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Define $A = \begin{pmatrix} -7 & -32 & -32 & -35 \\ 1 & 5 & 4 & 4 \\ 1 & 4 & 5 & 5 \\ 0 & 0 & 0 & 1 \end{pmatrix} \in \mathbb{C^{4x4}}$

I computed the Jordan normal form of this matrix:

$J=\begin{pmatrix} 1 & 0 & 0 & 0 \\ 0 & 1 & 1 & 0 \\ 0 & 0 & 1 & 1 \\ 0 & 0 & 0 & 1 \end{pmatrix}$.

But how to find a Jordan basis for this matrix?

Since $ker(A-I)^3=0$ I can't choose a $v \in ker(A-I)^3$ \ $ker(A-I)^2$

Also, I tried to use $v \mapsto Av$

$Ab_1=b_1$,

$Ab_2=b_2$,

$Ab_3=b_2+b_3$,

$Ab_4=b_3+b_4$

But I don't know how to continue.

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  • $\begingroup$ i put an answer. Looking at what you wrote, it should be $(A-I)^3 = 0$ so $\ker (A-I)^3$ is all of $\mathbb C^4$ $\endgroup$ – Will Jagy May 18 '18 at 17:49
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If you write down $(A-I)^2$ you see that any vector with the final entry nonzero is outside the kernel, so you can pick $$ p_4 = \left( \begin{array}{c} 0 \\ 0 \\ 0 \\ 1 \end{array} \right) $$ followed by $p_3 = (A-I) p_4 \;, \;$ $p_2 = (A-I) p_3 \;, \;$ which is automatically an eigenvector because $(A-I)p_2 = (A-I)^3 p_4 = 0.$ Then let the first column $p_1$ be a different eigenvector from $p_2.$ Notice that, with two eigenvectors available, I deliberately chose a linear combination so the entires of the first column would be small. I hoped it would reduce the determinant of $P,$ and this worked out nicely, the determinant came out to $2.$ You can see this is the factor of $\frac{1}{2}$ required to write all the matrices with integers.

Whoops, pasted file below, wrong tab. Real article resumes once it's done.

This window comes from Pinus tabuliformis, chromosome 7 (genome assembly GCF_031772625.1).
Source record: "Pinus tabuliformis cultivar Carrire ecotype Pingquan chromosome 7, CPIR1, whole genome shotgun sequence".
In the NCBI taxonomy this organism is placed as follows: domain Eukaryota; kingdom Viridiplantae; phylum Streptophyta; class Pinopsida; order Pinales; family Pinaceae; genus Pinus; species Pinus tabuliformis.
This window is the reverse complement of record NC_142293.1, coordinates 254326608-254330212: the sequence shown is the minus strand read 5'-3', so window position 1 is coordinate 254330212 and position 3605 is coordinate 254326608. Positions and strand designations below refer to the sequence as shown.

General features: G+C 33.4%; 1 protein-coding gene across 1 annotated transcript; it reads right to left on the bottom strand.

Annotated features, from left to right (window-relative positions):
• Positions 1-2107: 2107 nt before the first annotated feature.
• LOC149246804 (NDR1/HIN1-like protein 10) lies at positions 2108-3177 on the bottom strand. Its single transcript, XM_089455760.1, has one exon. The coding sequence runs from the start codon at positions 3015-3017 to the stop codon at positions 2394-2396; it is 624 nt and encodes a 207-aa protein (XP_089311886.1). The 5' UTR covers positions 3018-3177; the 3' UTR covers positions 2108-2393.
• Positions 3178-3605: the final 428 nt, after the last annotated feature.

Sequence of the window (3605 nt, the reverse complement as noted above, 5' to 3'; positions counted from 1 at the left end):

$$ \frac{1}{2} \left( \begin{array}{cccc} 1&5&3&0 \\ -9&-35&-35&0 \\ 2&8&8&0 \\ 0&0&0&2 \end{array} \right) \left( \begin{array}{cccc} 0&-8&-35&0 \\ 1&1&4&0 \\ -1&1&5&0 \\ 0&0&0&1 \end{array} \right) = \left( \begin{array}{cccc} 1&0&0&0 \\ 0&1&0&0 \\ 0&0&1&0 \\ 0&0&0&1 \end{array} \right) $$

$$ \frac{1}{2} \left( \begin{array}{cccc} 1&5&3&0 \\ -9&-35&-35&0 \\ 2&8&8&0 \\ 0&0&0&2 \end{array} \right) \left( \begin{array}{cccc} -7&-32&-32&-35 \\ 1&5&4&4 \\ 1&4&5&5 \\ 0&0&0&1 \end{array} \right) \left( \begin{array}{cccc} 0&-8&-35&0 \\ 1&1&4&0 \\ -1&1&5&0 \\ 0&0&0&1 \end{array} \right) = \left( \begin{array}{cccc} 1&0&0&0 \\ 0&1&1&0 \\ 0&0&1&1 \\ 0&0&0&1 \end{array} \right) $$ and $$ \frac{1}{2} \left( \begin{array}{cccc} 0&-8&-35&0 \\ 1&1&4&0 \\ -1&1&5&0 \\ 0&0&0&1 \end{array} \right) \left( \begin{array}{cccc} 1&0&0&0 \\ 0&1&1&0 \\ 0&0&1&1 \\ 0&0&0&1 \end{array} \right) \left( \begin{array}{cccc} 1&5&3&0 \\ -9&-35&-35&0 \\ 2&8&8&0 \\ 0&0&0&2 \end{array} \right) = \left( \begin{array}{cccc} -7&-32&-32&-35 \\ 1&5&4&4 \\ 1&4&5&5 \\ 0&0&0&1 \end{array} \right) $$

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From here we can solve as follow

  • $Ab_1=b_1\implies (A-I)b_1=0$ and find $b_1$

  • $Ab_2=b_2\implies (A-I)b_2=0$ and find $b_2$

  • $Ab_3=b_2+b_3 \implies (A-I)b_3=b_2$ and find $b_3$

  • $Ab_4=b_3+b_4 \implies (A-I)b_4=b_3$ and find $b_4$

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